The Courier News from Blytheville, Arkansas on April 17, 1952 · Page 5
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The Courier News from Blytheville, Arkansas · Page 5

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Blytheville, Arkansas
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Thursday, April 17, 1952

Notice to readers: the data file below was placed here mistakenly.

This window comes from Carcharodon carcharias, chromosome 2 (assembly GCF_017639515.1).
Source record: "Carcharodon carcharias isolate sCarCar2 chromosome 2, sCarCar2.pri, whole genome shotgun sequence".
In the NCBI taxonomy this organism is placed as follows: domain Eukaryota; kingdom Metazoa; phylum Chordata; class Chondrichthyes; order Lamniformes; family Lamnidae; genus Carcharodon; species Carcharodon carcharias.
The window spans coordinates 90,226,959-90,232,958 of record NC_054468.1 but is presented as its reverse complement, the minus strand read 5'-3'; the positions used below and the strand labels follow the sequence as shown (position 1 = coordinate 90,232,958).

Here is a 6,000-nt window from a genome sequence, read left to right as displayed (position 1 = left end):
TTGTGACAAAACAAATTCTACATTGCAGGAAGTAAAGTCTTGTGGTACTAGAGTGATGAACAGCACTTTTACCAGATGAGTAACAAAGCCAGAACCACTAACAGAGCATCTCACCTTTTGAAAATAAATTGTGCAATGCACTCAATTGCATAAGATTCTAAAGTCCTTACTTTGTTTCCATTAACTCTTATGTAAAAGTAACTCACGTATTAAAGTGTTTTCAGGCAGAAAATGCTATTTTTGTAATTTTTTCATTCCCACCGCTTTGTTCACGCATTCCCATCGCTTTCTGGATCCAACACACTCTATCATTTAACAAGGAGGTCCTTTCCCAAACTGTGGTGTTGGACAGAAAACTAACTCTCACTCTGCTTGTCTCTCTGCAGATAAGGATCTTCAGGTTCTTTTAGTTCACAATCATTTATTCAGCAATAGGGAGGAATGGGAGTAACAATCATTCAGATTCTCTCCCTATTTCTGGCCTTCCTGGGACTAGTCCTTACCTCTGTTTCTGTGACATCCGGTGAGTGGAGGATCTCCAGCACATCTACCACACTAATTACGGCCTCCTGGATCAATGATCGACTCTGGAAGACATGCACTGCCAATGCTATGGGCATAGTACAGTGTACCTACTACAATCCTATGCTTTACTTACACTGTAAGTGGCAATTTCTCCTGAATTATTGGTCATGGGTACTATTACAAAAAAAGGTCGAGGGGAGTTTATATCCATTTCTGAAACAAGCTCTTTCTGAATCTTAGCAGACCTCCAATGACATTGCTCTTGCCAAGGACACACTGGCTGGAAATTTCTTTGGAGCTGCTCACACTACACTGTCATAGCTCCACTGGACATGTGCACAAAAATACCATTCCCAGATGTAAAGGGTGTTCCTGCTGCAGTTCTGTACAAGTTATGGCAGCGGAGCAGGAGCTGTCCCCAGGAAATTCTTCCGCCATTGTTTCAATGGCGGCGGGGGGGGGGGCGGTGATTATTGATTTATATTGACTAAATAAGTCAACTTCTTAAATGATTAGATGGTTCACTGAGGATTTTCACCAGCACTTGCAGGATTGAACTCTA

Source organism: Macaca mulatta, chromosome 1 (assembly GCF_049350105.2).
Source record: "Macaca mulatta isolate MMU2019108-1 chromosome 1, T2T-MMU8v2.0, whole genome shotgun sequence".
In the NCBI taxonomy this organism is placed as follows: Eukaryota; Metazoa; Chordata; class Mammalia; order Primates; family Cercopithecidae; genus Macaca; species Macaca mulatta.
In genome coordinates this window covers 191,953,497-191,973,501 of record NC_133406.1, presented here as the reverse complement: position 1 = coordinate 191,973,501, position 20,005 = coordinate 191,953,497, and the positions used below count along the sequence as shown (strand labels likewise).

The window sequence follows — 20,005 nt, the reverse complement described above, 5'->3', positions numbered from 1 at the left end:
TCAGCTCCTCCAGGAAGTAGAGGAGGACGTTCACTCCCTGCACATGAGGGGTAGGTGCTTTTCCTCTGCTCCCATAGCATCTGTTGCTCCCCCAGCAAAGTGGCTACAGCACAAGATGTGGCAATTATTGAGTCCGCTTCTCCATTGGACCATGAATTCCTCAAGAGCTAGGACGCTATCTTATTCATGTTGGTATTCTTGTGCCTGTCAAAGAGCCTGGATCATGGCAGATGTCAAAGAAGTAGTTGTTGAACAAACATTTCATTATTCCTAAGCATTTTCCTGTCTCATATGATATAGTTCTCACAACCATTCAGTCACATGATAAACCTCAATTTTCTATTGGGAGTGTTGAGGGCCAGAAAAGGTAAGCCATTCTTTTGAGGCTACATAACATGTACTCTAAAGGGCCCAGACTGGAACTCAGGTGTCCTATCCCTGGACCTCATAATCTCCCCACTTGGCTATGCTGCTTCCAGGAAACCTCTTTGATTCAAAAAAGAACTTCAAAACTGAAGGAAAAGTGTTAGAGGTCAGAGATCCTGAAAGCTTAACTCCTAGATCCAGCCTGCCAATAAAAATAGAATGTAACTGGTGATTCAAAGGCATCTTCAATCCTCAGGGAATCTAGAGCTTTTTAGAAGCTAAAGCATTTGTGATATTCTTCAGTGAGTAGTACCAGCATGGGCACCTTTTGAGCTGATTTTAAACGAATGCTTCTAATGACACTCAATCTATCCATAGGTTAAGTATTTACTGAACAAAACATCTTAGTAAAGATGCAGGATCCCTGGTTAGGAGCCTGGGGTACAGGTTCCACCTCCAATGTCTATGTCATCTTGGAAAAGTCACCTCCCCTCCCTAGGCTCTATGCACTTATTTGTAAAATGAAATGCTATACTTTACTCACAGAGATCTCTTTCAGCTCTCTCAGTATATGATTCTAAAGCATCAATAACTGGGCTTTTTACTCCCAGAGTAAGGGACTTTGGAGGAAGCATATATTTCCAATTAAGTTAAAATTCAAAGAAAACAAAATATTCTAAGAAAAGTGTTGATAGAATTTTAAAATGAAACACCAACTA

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THtmSTJAT, APRIL 17, 1952 BLYTHEVILLE (AKK.) COUKIER NEWS Sen. Russell Gains First Slate of Delegates to Democratic Convention COLUMBIA, S. C. U*—Georgia Ben. Richard Russell has his first full slate at pledged delegates today, following the South Carolina State Democratic Convention. The convention yesterday pledged South Carolina's 16 national convention votes to Russell "for as long as his name is in nomination." A few blocks away, (lie GOE 3 Convention turned down specific endorsement of either Gen. Eisenhower or Sen. Taft. The Republicans elected six uniustructed delegates to the party's national convention. Gov. Jnmes P. Byrnes urged the Russell endorsement in his keynote speech to the convention. The Dem- ocrats agreed to recess, rather than adjourn, and meet again after both national parties have named tbetr presidential nominees. The States Rights maneuver leaves the door open for a split with the national party such as occurred in 1948, when J. Strom Thurmond, then governor, was the States Rights presidential candidate. Two of the GOP delegates came out flatly for Taft, but the other four are officially uncommitted. One, however, privately indicated his preference for Tafl and another said he "leans" towards Eisenhower. The convention turned dawn flatly a resolution terming Eisenhower "our best possibility for president." Work, Love and Life Comprise 'Infallible Formula/ Kiwanians Told Dr. Frank Smith, pastor emeritus of the Centra! Congregational Church of Omaha, Nebr., told members of the Kiwanis Club yesterday Obituaries W. G. Magers Of Luxora Dies In Jonesboro W. G. Magers of Luxora died this morning at the home of his mother. Mrs. Ma Magers of Jonesboro. Among the survivors is Miss Sue Osment. educational assistant at First Methodist church here, a niece. Formerly manager or a plantation near Forrest City. Mr. Magers had been with a cotton gin at Luxora for the past eight years. Funeral arrangements were not known here this morning. The log-cabin village of New Salem . III., where Lincoln once lived, has been restored to the way it looked 120 years ago. CEILING SUB-ZERO — Berlin's glider club, "Luftsport Club Berlin \ycst," "Hies" at sub-zero ceilings. Prohibited by law from aclually flying, the club members while away the long days until they'll be allowed to soar again, by practicing in a dummy gluler set up in a Berlin basement. that work, love and life compose an "infallible formula for a satisfactory human experience." Speaking at the weekly meeting : of the club in Hotel Noble, Dr. Smith told the Kiivanians to work with the attitude of "being the best in your field." have a love that is far reaching and "live from year to year." "The things that turns a man's hair grey and makes him stooped at the shoulders is the over-burdening of today with the burdens Tf tomorrow," He urged the Kiwanians not to •ork "just for a living" but "with the attitude that your work can only be done by you." "Your theme should be." he said, "this is my work, my blessing, not my doom." Dr. Smith was introduced by Dick Watson, tiie clubs program chairman for the month. Guests at yesterdays meeting were C. C. Czcschin and Mason Day. Johnny Loggins and Fred Gore were visiting Key club members. FLOOD (Continued from Page 1) avoid." He said 50 cities and towns in the Missouri Basin have been flooded. Truman Wants Job Done In short, President Truman expressed his position as "I want to get the job done. There is no sense fooling around with it. This is the bread-basket of the nation and this bread-basket should be protected." When the President finished, Ne- terson commented it wasn't the braska's Republican Gov. Val Peterson commented it wasn't the governors who needed a pep talk on flood control—it was Congress. Sen. Hickenlooper (R-Ia) said he thought the. President's picture of the situation was such that it is certain to get the attention of Congress. Later, the governors agreed there was nothing in the way of new moves needed from them now. Telegram Received Last night, Gov. Peterson's office announced receipt of a telegram from the President declaring Nebraska's flood area a disaster area and promising federal funds to help the state. On the Mississippi the new danger point appeared to be Winona. The "Of Miss' " had crested at St. Paul, wtiere 5,000 were homeless and damage ran upwards of 10 million dollars. Little further damage was expected in the big city and crews hastened down stream to Winona. The job there was to hold a dike, which, If breached, would flood a third of the city. Further downstream, both Wisconsin and Iowa points got set for expected record river heights. ON ANY ITEM IN OUR STOCK* * Except Fixed Price Items. "77 f-h <?/ ^Sne ^jM — jfaop India Imports Metals ..NEW DELHI. India (O>j —India Imported 129.000 tons of iron ant) steel clmin K the period of April- November. 1851, official sources reported. The imports Included 43.000 from the United Kingdom, 32.000 tons from Western Germany. 13,000 tons from the United States! and 11.000 tons from France. n ° k * Ha ^m»%,. —^ -XV^k-iwc'-x Q RED DRAINAGE LOWER MISS. DRAINAGE OHIO DRAINAGE UPPER MISS. DRAINAGE PAGE FIVE TREE OF DISASTER—Resembling a grotesque tree, the heavy black lines on Newsmap above trace the courses of the Missouri and Mississippi Rivers, now swollen with flood walers, and Ihcir most important tributary "branches." Black arrows show how spring rains and melting snows in Montana, the Dakotas and other, upland areas are carried by one river after another into the overburdened Mississippi and Missouri mainstems. Diagonally shaded lines enclose the six major areas that pour water down into the Missouri and Mississippi, valleys. Not indicated are the myriad twig-like brooks and leaf-like swamps, ponds and marshes that feed — often with disastrous results—America's six biggest river basins. Toft Says Congress Should Impeach Truman for Seizure of Steel Industry 'RflRT'O'M C/T>1 Cnilntnv. Tl,.**- :,I • * BOSTON yp)— Senator Taft said today congressmen should "consider" impeachment of President Truman for his seizure o( .the steel industry. "I think the seizure of steel Is valid ,case for impeachment," he told a news conference. "It is valid for presentation to the House certainly." The Ohio Republican said that he and three other senators are supporting a resolution directing a Senate committee to study the President's legal rights in making the seizure. Taft, starting out on a day-and- night speech-making campaign through Industrial Massachusetts, said he hopes to get a "fair number" of Massachusetts' 38 convention delegates, Douglas Backs Kefauver WASHINGTON W> -- Senator Paul H. Douglas (D-I1I) today threw his support behind Este's Kcfauver of Tennessee as "the best available candidate of our party" for the Democratic presidential nomination. TRUMAN LEAVES FOR FLOOD AREA — President Truman waves from a doorway of his plane, t h e Independence, in Washington before taking off into murky skies for a flight over the flood-deva.statert midwest and an emergency conference at Omaha with governors of .seveu stricken states. It was Truman's fifth flood inspection tour during his seven years in the White House. (Ar Wircpholo) WILSON NEWS By MRS. B. F. BOYLES Commodity And Stock Markets— New York Cotton Oiien High Lsw 1:15 May 4111 4115 41)94 4102 July 4011 4015 3903 4035 Oct 370S 3712 3690 3703 Dec 3C71 3617 3055 3070 New Orleans Cotton Open High tew 1:15 May 4113 4113 4091 4100 July 4C01 4014 3933 4002 Oct 37CG 3711 3688 3702 Dec 3G15 3675 3S57 3670 Soybeans May July Sept Nov High Low Close 286H 102 28li 234'., 282"! 284 276=, -ilV, 276 271'A 2G!H.| 271',^ New York Stocks A T ami T Amer Tobacco Anaconda Copper Beth Steel Chry.'ler Gen Ulectric Gen Motors Montgomery Ward Republic Steel . Radio Socony Vacuum ... Studchakcr . ., Standard of N J Scars U S Steel Sou P.ic Mr. and Mrs. J. D. Rankin am sons, J. D., Jr.. and Billy, returner, home Wednesday after a few clav. visit with his mother, Mrs. W. S IZankin, in Lake Village. Mrs. J. P. Mullins and son, Richard, visted her mother. Mrs. o. W Billings, in Atoka, Tenn.. last week. Miss Miiry Hanrtley of Memphis was the week end guest of her sister, Mrs. I. A. Simms, Jr., and her family. Mr. and Mrs. Jim Germany had as their Easter guests his parents. Mr. and Mrs, B. c. Germany, of Lepanto and his brothers. T. c Germany, and family and Lawrence Germany and Mrs. Germany of Memphis. Gif/ord Douglas of Tndlanola, Miss., was the week end Ruest of his mother. Mrs. E. H. Douglas, and son. Bob. and his sister. Mrs. Larry Bishop, and family. Old-fashioned oil lanterns and hill-btlly posters were used in decorations In the school cafeteria Friday night at the square dance sponsored by tiie school's social committee. Square and round dancing was alternated during the evening. Polly Stanrod Is committee chairman and Miss Mildred Hood is the sponsor. Mr. and Mrs. Arnold McDaniel Judy and Donntc McDaniel, attended a birthday dinner party at the home of Mr. and Mrs. Hernvm McDaniel in Marion Tuesday night. The occasion was in honor of Herman McDaniel's 50th birthday. Mr. and Mrs. Broughton Lovett Livestock NATIONAL STOCKYARDS. 111. MV-(USDA)-HoRs 13.500; farily active oarly, later slow; burrows and gilte uneven, mostly steady with Wednesday's average; sows steady to 25 lower; bulk choice Nos. 1, 2 and 3 180-230 Ibs n.00-10 several loads mostly choice Nos.: and 2 1QO - 220 Ibs to shipper.' and butchers n.15; 240 - 270 Ibs full width of choice grade 16.00-85 few to 17.00; 280 - 350 lbs'15.25.85 150 - 170 Ibs 15.00-16.25: 120-HO Ibs 12.75-14.50; 100-110 Ibs 11.25-12.25 sows 4000 Ibs down 14.75-15.50 heavier sows 13.25-14.50; stag: 11.50-13.50; hoars 10.00-12.50. Cattle 1,250. calves 700; trading slow; few good and low choice steers largely on shipper account, about steady at 31.00-33.00; com mercial and good mixed steers ant heifers 28.00-31.00; cows slow undo pressure; oarly action confinec largely to utility and commercia kinds, with some of these abou steady at 22.00 - 24.00; few canner and cutters barely steady at 17.00 21.00; bulls unchanged; utility an commercial 23.00-26.50; veaJers 1.0 lower; most good and choice 20.00 IMPORTED AND IMPORTANT AND WHO BUT BRINGS IT TO YOU FOR 2.95 to 5.95 Imagine genuine imported linen at this price I But here it is... and in the delectable colors and styles you've wailed for I FAMILY SHOE STORE |3J2W. Moinmn^ Phone were in Memphis Wednesday after noon. Housework Easy Without Nagging Backache Nagging backache,loss of pepanrlcnc headaches and cEixzj n « S 9 maybe due toel down of kidney funcilon. Uoctr,ra Bay k hralth. When some every«!ny ron<!ition.auch ^ BtrosA an.! «tnu n . caug^ |Ki s impoWnnl runctionlnj owdown.mnriyfoHiiisMfTcrnBB- Binir hiwkacne-ferl mlsorahlc. Minor b!n!t. ilcr irntAtions ctuc toroli] or wrong ilict r tio )nii Ko';h ffIcct> ' 0 " r kil]ricj '* if t ^ JC C<| p'^iSHir^H fi"t«'-"ht| V<: • r '"' iCr '-'"" " lc '° <ll -«'>n'- tcra n»ab out tvaatc, fiet I)o»n's I'liul^di',] RITZ THEATRE Manila, Ark. M E W Air Conditioned By Refrigeration "Your Community Center" MANILA, ARK. Matinees Sat. & Sun. I'lionc 58 THURSDAY "BOOTS MALONE" \Villinm Holder* I'HIDAY 'Battleground' Vim Johnson SATURDAY "UNDER NEVADA SKIES' Roy Rogers 6.00; sorted prime vcttlers to 8.CO: utility niul commercial vca- ers 21.00-28.00. Siiccp 100; lambs active, steady ' strong; woolccl Jamtis confined ai'Bdy to small lots of cleanup lock; most sales 28.00-29.00; in- liiij; some no Ib lambs at 8.50; scvciul lots cull to utility racle 15.00-25.00; lew good and lioice spring lambs 20.50-31.00; oad off at 22.50; two ycnr olds 0.50; slaughter owes largely 12.001.00; culls 9.00-11.00. Think the Dollar Has Shrunk? The fenny Has Suffered 5ven Mori STEPHENS, Ark. f/P) _ You prohaWy don't realize ho\v much American money actually has shrunk. A bulldozer unearthed an 1854 U. S. 1-cent piece in the yard of Mrs. Etdrtdse Burchfield o£ Stephens recently. The coin Is as large as a half-dollar and nearly as heavy. YOUR FRIENDLY THEATRE SUNDAY & MONDAY SUSAN HAYWARD Continuous Sliowinjr Sunday from 2 p.m. •'•••*••••••••••••••••••••••••»•••«•••••• ALWAYS A DOUBLE FEATURE Phone 4621 Show Starts Weekdays [== 7:00 p.m. Sat. Sun. 1:00 p.m. Don't Forget! Tuesday & Wednesday Nights Are BUDDY NITES! 2 For Price of 1. 'THURSDAY & FRIDAY 2 BIG HITS _!« • HOWARD SCOm flECKETT-JiMMYlYOON Cartoon & Technicolor Sport Short Open 6:30 p.m. — Show Starts at Dusk 2 Shows Every Night! THURS-FRI First Showing in Blytheville H.ALLEN SMITH'S hilarious best-seller How of/ 7»e Adults: 50c — Children Under 12: Free LAST TIMES TODAY "THE ARIZONIAN" I'rcslnn l ? oslcr, Richard D\\ & Margaret Graham Free Pony Rides, Slides & Swings Take a Tip From a Who Knows Housewife "I used lo resign myself lo washday drudging until I decided lo he smart and send my wash to the laundry. Now my clothes come hack in a short lime looking bright and clean. I relax!" BLYTHEVILLE STEAM LAUNDRY & CLEANERS PHONE 4413